If the bill were passed, New York would join three other states with similar laws
With outbreaks of preventable diseases continuing to pop up at an alarming rate, two New York state lawmakers are hoping to push through a bill allowing minors to be vaccinated without their parents’ consent.
Senator Liz Krueger, a Democrat from Manhattan, and Assemblywoman Patricia Fahy, a Democrat from Albany announced last week they will be introducing a bill that would allow minors ages 14 and older to receive an immunization without parental consent.
This comes as New York continues to deal with a measles outbreak throughout New York state where at least 144 cases of measles have been confirmed since October 2018.
The bill also was inspired in part by the testimony of 18-year-old Ethan Lindenberger of Ohio who explained before the Senate Committee on Health, Education, Labor and Pensions why he chose to be immunized against his mother’s wishes. “My parents think vaccines are some kind of government scheme. It’s stupid and I’ve had countless arguments over the topic,” Lindenberger said in a Reddit post before going before Congress. “But, because of their beliefs I’ve never been vaccinated for anything, god knows how I’m still alive.”
Today, there are still 17 states in the U.S. that allow parents to refuse required vaccines for philosophical or religious reasons, and as a result, put millions who are actually unable to be vaccinated for medical reasons at risk. The World Health Organization named “vaccine hesitancy” as a top 10 biggest global health threat in 2019.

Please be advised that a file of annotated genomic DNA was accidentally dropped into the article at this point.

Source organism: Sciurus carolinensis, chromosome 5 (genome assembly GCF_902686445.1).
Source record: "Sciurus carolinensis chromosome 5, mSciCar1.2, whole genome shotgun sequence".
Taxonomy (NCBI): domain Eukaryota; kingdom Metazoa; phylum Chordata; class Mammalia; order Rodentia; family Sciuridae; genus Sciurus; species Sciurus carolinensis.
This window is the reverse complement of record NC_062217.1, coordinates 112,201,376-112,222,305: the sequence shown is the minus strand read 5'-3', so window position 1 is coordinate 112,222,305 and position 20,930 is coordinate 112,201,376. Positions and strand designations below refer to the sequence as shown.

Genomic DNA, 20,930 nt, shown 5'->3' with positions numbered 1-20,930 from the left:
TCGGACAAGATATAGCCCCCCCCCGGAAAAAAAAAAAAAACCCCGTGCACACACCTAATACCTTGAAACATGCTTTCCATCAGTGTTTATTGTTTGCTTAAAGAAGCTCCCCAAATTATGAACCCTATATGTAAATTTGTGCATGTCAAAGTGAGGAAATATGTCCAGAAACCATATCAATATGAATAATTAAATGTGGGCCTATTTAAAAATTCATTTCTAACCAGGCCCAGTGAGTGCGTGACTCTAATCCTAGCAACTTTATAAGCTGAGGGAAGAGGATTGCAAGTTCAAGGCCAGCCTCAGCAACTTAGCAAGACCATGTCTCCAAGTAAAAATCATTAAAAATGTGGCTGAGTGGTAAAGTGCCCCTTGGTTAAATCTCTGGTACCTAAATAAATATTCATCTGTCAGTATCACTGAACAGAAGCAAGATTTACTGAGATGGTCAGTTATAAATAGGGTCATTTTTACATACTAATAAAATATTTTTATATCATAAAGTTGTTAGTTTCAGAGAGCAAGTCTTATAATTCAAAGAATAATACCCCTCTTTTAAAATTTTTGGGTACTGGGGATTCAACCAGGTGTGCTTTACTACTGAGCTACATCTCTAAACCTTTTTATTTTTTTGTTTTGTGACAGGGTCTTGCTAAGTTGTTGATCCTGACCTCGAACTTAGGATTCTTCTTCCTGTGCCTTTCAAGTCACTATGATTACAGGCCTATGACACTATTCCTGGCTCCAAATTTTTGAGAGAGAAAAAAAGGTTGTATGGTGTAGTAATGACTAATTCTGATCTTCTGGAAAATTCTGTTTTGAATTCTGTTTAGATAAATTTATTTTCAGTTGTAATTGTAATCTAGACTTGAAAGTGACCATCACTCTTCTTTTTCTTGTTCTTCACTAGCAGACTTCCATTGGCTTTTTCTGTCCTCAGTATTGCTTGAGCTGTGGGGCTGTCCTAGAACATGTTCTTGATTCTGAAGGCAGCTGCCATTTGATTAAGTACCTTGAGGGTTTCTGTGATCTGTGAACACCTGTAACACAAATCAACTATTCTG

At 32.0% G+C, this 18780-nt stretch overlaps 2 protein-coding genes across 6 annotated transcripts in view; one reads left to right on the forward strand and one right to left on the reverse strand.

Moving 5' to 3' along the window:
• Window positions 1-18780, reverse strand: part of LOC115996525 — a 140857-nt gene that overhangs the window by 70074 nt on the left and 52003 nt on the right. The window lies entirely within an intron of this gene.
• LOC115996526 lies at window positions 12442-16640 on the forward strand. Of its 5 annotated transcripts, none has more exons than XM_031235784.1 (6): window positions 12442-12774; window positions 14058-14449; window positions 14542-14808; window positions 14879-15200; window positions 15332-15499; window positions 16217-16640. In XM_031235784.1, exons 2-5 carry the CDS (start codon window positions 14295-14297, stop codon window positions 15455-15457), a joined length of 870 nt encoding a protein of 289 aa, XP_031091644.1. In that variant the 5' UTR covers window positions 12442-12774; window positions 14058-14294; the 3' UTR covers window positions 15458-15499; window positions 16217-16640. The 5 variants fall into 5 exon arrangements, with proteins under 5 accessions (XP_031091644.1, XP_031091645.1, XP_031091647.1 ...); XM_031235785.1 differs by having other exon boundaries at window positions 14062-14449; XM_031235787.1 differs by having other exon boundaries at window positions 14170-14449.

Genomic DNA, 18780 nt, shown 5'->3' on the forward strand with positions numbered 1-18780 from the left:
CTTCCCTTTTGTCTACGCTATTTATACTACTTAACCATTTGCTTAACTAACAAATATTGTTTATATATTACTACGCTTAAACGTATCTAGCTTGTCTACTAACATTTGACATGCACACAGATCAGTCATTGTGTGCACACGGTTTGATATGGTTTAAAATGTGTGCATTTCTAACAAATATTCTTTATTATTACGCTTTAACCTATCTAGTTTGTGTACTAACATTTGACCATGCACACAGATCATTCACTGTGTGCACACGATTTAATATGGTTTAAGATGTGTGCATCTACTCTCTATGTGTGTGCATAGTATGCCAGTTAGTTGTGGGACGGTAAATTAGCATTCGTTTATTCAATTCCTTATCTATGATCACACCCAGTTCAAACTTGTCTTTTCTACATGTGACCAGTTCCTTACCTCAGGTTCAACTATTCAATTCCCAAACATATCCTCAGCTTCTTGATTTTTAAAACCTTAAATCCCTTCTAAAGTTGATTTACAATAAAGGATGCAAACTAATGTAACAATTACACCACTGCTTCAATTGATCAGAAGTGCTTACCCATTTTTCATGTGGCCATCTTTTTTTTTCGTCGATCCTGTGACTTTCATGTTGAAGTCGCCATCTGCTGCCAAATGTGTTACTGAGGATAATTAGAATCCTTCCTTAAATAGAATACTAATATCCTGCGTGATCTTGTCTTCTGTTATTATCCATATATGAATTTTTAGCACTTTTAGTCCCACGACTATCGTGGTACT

State health officials have said the outbreaks have come in large part because of unvaccinated children who claim religious exemptions, ABC News reported. But the bill would also allow teens to have more access to vaccines and take control over their healthcare.
Most vaccine-preventable diseases are spread from person to person, so if one person gets an infectious disease, they can spread it to others. That’s why ‘herd immunity’ is so important — you aren’t just making that decision for your child — you’re making it for everyone around you.
“Older teenagers, in consultation with their healthcare providers, should have the freedom to make their own decisions about whether or not to protect themselves from long-term health risks by getting vaccinated,” Fahy said in a statement. The bill is supported by the New York chapters of the American Academy of Pediatrics who said that “young people are often more conscious about the misinformation on the internet and can in many cases disagree with parents who have bought into unfounded and dangerous anti-immunization diatribes and pseudo-science.”
Children in New York are required to be immunized for measles, poliomyelitis, mumps, diphtheria, rubella, HiB, hepatitis B and varicella but the state allows exemptions for those who claim immunizations conflict with their religious beliefs or if a doctor certifies those immunizations could put a child who has a preexisting condition in danger.
The New York bill, if passed, would have the state join Oregon, South Carolina, and Pennsylvania, who have similar laws in place.